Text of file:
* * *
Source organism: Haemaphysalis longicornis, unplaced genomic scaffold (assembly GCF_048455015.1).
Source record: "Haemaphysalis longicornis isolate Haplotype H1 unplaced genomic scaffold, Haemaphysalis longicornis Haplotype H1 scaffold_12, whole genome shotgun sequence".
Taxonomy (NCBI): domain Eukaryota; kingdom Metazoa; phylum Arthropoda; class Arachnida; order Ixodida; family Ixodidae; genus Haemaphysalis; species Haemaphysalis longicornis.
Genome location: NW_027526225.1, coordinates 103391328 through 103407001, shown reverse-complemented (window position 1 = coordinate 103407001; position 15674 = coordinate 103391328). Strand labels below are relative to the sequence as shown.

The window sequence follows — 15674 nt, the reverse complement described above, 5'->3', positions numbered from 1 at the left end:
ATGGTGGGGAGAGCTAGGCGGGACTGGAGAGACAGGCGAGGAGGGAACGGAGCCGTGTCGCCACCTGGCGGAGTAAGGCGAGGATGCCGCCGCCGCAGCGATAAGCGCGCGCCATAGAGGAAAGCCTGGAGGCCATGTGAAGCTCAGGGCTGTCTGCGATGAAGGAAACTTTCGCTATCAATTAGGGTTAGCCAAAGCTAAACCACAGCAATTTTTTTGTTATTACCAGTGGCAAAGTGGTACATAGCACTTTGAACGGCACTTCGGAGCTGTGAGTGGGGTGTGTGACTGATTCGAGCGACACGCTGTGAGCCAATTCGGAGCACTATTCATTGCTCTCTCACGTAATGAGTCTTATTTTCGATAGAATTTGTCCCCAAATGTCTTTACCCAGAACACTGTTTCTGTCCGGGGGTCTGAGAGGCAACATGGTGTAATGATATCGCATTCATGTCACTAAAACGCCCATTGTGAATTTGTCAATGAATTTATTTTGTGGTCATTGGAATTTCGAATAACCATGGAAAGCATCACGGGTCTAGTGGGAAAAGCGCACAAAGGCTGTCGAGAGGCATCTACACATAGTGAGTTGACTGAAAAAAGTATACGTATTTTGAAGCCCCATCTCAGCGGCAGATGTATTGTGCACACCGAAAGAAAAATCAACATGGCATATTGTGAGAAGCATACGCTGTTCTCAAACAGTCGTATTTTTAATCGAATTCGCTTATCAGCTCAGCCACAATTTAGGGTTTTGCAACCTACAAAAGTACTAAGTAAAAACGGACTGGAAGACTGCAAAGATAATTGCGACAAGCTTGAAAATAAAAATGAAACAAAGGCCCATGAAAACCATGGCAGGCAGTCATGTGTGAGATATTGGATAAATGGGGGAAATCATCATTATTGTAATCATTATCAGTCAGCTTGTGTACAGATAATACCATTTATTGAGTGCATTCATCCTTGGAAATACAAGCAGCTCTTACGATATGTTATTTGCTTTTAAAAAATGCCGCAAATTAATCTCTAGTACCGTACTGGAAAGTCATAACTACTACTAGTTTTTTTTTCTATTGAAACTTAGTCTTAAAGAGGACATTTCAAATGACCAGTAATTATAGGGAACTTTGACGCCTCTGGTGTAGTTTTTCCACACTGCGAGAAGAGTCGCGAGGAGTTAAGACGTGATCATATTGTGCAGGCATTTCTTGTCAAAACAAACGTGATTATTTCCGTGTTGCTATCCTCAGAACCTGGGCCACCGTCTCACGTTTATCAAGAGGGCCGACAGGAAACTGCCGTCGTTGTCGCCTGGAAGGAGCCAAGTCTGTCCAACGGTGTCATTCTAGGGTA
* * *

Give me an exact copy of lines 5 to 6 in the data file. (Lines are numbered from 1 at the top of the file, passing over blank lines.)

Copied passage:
The window sequence follows — 15674 nt, the reverse complement described above, 5'->3', positions numbered from 1 at the left end:
ATGGTGGGGAGAGCTAGGCGGGACTGGAGAGACAGGCGAGGAGGGAACGGAGCCGTGTCGCCACCTGGCGGAGTAAGGCGAGGATGCCGCCGCCGCAGCGATAAGCGCGCGCCATAGAGGAAAGCCTGGAGGCCATGTGAAGCTCAGGGCTGTCTGCGATGAAGGAAACTTTCGCTATCAATTAGGGTTAGCCAAAGCTAAACCACAGCAATTTTTTTGTTATTACCAGTGGCAAAGTGGTACATAGCACTTTGAACGGCACTTCGGAGCTGTGAGTGGGGTGTGTGACTGATTCGAGCGACACGCTGTGAGCCAATTCGGAGCACTATTCATTGCTCTCTCACGTAATGAGTCTTATTTTCGATAGAATTTGTCCCCAAATGTCTTTACCCAGAACACTGTTTCTGTCCGGGGGTCTGAGAGGCAACATGGTGTAATGATATCGCATTCATGTCACTAAAACGCCCATTGTGAATTTGTCAATGAATTTATTTTGTGGTCATTGGAATTTCGAATAACCATGGAAAGCATCACGGGTCTAGTGGGAAAAGCGCACAAAGGCTGTCGAGAGGCATCTACACATAGTGAGTTGACTGAAAAAAGTATACGTATTTTGAAGCCCCATCTCAGCGGCAGATGTATTGTGCACACCGAAAGAAAAATCAACATGGCATATTGTGAGAAGCATACGCTGTTCTCAAACAGTCGTATTTTTAATCGAATTCGCTTATCAGCTCAGCCACAATTTAGGGTTTTGCAACCTACAAAAGTACTAAGTAAAAACGGACTGGAAGACTGCAAAGATAATTGCGACAAGCTTGAAAATAAAAATGAAACAAAGGCCCATGAAAACCATGGCAGGCAGTCATGTGTGAGATATTGGATAAATGGGGGAAATCATCATTATTGTAATCATTATCAGTCAGCTTGTGTACAGATAATACCATTTATTGAGTGCATTCATCCTTGGAAATACAAGCAGCTCTTACGATATGTTATTTGCTTTTAAAAAATGCCGCAAATTAATCTCTAGTACCGTACTGGAAAGTCATAACTACTACTAGTTTTTTTTTCTATTGAAACTTAGTCTTAAAGAGGACATTTCAAATGACCAGTAATTATAGGGAACTTTGACGCCTCTGGTGTAGTTTTTCCACACTGCGAGAAGAGTCGCGAGGAGTTAAGACGTGATCATATTGTGCAGGCATTTCTTGTCAAAACAAACGTGATTATTTCCGTGTTGCTATCCTCAGAACCTGGGCCACCGTCTCACGTTTATCAAGAGGGCCGACAGGAAACTGCCGTCGTTGTCGCCTGGAAGGAGCCAAGTCTGTCCAACGGTGTCATTCTAGGGTA